The saying “Cash is King” is very true: profit doesn’t pay the bills. But that doesn’t help when there just isn’t enough cash to go round and you need help with managing cashflow and getting out of trouble.
This is the final instalment in a series of posts that I started during the summer looking at the impact of the Covid disruption on cashflow and suggesting ideas for action to improve it.
Recently it has become clear that the government does not feel able to support every business that is struggling with the impact of Covid. This has been greeted with dismay by a large number of businesses who would be financially viable were it not for the restrictions that are currently in place.
With the prospect of social distancing and local lockdowns continuing for the foreseeable future what can be done to ease the pressure? Solutions to cashflow problems are always individual to a business; dependent on what assets they have and the owners’ attitudes to the risk that they may be undertaking. So I want to talk more here about ways to approach your own issue in order to make a meaningful plan.
How long has this been going on?
If you stand back and think about the last few years (life before Coronavirus) was everything rosy then? In most cases lockdown in March was a bolt from the blue that upset a profitable, stable business. But in some cases the business was lurching from one emergency to another trying to keep ll of the creditors happy with limited funds.
In both cases there are big challenges ahead, but how you approach them depends on whether things getting back to “normal” will help cashflow.
Furthermore, what do you think needs to happen in order to improve your situation? This is largely going to be outside of your control, but working through a range of scenarios could help you to understand how changes in the future will impact your business.
Back to drawing board
My focus is always on the cashflow forecast. At times like this there is no other way to manage your business.
With the information you have can you work out a basic level of spending every month? A “burn rate” will help you understand how much cash you need to be taking each month in order to sustain your current spending. This is different from breaking even from a profit perspective; for a start it will include any loan and finance payments. But more importantly you need to think about setting aside money for VAT every time you get a customer payment to avoid shocks at the end of the quarter.
With this information on hand how long can you keep up the current spending rate for? What can you do to slow down the burn?
Challenge your assumptions
Sometimes the forecast doesn’t look as bad as reality – usually this highlights that customers are taking longer to pay than the terms that were offered to them. This is quite common in the current circumstances. It may be that time spent calling customers and chasing debts could pay dividends here, even if you need to agree to payment plans.
Rent arrears & payment holidays
The Coronavirus Act provided protection for businesses who were not able to pay their rents and this has been extended now until December 31st 2020. However the best course of action would be to discuss this with the landlord; the law purely limits the potential for eviction – if you want to remain in the the lease the rent will need to be paid at some point.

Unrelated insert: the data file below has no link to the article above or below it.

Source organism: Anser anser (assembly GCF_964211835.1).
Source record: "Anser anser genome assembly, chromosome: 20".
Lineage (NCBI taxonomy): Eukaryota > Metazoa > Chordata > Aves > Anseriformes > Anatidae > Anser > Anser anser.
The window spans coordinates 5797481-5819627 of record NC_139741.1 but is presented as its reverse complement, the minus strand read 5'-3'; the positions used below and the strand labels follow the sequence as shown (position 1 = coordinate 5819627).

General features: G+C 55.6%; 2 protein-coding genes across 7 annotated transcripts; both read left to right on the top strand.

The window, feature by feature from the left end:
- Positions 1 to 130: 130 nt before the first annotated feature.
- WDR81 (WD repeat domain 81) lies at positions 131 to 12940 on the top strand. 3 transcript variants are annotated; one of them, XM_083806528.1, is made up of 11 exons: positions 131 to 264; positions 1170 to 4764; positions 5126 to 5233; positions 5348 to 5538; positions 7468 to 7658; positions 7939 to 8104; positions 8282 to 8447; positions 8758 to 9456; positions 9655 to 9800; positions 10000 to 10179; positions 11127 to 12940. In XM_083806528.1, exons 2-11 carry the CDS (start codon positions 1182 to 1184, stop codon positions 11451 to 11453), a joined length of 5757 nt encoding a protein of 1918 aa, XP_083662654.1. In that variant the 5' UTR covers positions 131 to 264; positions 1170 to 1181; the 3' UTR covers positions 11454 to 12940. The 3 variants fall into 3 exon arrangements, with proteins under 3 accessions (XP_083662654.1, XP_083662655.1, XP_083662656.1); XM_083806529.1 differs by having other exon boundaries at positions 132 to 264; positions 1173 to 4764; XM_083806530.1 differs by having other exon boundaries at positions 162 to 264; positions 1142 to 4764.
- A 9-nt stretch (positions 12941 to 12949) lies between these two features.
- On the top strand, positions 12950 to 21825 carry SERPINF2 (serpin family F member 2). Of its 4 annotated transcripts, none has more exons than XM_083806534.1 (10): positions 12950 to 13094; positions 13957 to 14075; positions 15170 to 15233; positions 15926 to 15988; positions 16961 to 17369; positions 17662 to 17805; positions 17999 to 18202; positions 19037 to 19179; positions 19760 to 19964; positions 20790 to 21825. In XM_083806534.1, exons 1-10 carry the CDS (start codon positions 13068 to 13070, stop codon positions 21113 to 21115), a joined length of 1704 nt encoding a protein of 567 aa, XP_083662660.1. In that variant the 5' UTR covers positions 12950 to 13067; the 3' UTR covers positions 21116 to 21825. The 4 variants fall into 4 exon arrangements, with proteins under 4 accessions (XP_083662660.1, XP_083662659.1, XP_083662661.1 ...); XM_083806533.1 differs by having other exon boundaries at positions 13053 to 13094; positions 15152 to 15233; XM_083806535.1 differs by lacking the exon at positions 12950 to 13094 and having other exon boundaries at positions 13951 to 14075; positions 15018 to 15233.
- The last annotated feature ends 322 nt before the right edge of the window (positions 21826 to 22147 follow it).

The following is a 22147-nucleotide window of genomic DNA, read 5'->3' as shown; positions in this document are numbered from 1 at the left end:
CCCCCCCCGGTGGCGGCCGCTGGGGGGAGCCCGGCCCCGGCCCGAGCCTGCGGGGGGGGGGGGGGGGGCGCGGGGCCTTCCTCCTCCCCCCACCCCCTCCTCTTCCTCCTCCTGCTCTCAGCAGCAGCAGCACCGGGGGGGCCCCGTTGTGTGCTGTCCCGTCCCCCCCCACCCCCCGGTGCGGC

Also, many lenders have offered payment holidays on loan repayments. But once again, this simply delays the spending rather than taking it away, so the impact needs to be carefully considered before any action is taken.
With nearly two months left to apply for a Coronavirus (CBILS) or Bounce Back loan there is a chance to access additional cashflow if you have not already made use of the facilities. There is now a wider variety of lenders offering CBILS loans, and some may take a more innovative approach than the high street banks did during April and May, so it could be worth looking again at this if you were unsuccessful earlier in the year.
There may also be opportunities to re-finance larger assets or even renegotiate existing loans in order to slow the repayments and support cashflow.
The bottom line
Hopefully there are options to be looked into to try to hold on to cash within your business, but realistically these may not all be possible or palatable given the current state of the economy.
The biggest worry that I come across when discussing cashflow issues with struggling businesses is that often the business owner has given a personal guarantee against a business loan or there are other assets which would be forfeited if payments were not maintained.
If you are worried about your circumstance it is worth taking advice now. I am talking to clients all the time about help with managing cashflows. Every case is individual, but since March the government has brought in temporary changes to the insolvency law to allow Companies to continue in business while recovering from the financial impact of the pandemic. A number of these measures have now been extended further until December or even March 2021.
However there is nothing to be lost from consulting with an expert; an Insolvency Practitioner or experienced accountant, to ensure that you are making the right decisions. Insolvency Practitioners are often seen as being scary, harbinger of doom but in my experience they are always professional but also approachable, practical and experts in helping businesses in distress. Better to spend a little time discussing the situation with a qualified adviser than to spend weeks agonising over your fears.
At the end of the day, if you are worried ask for advice, get organised and be realistic.
For more information, take a look here at how I can help businesses understand what’s going on in the finances and plan for healthier cashflow.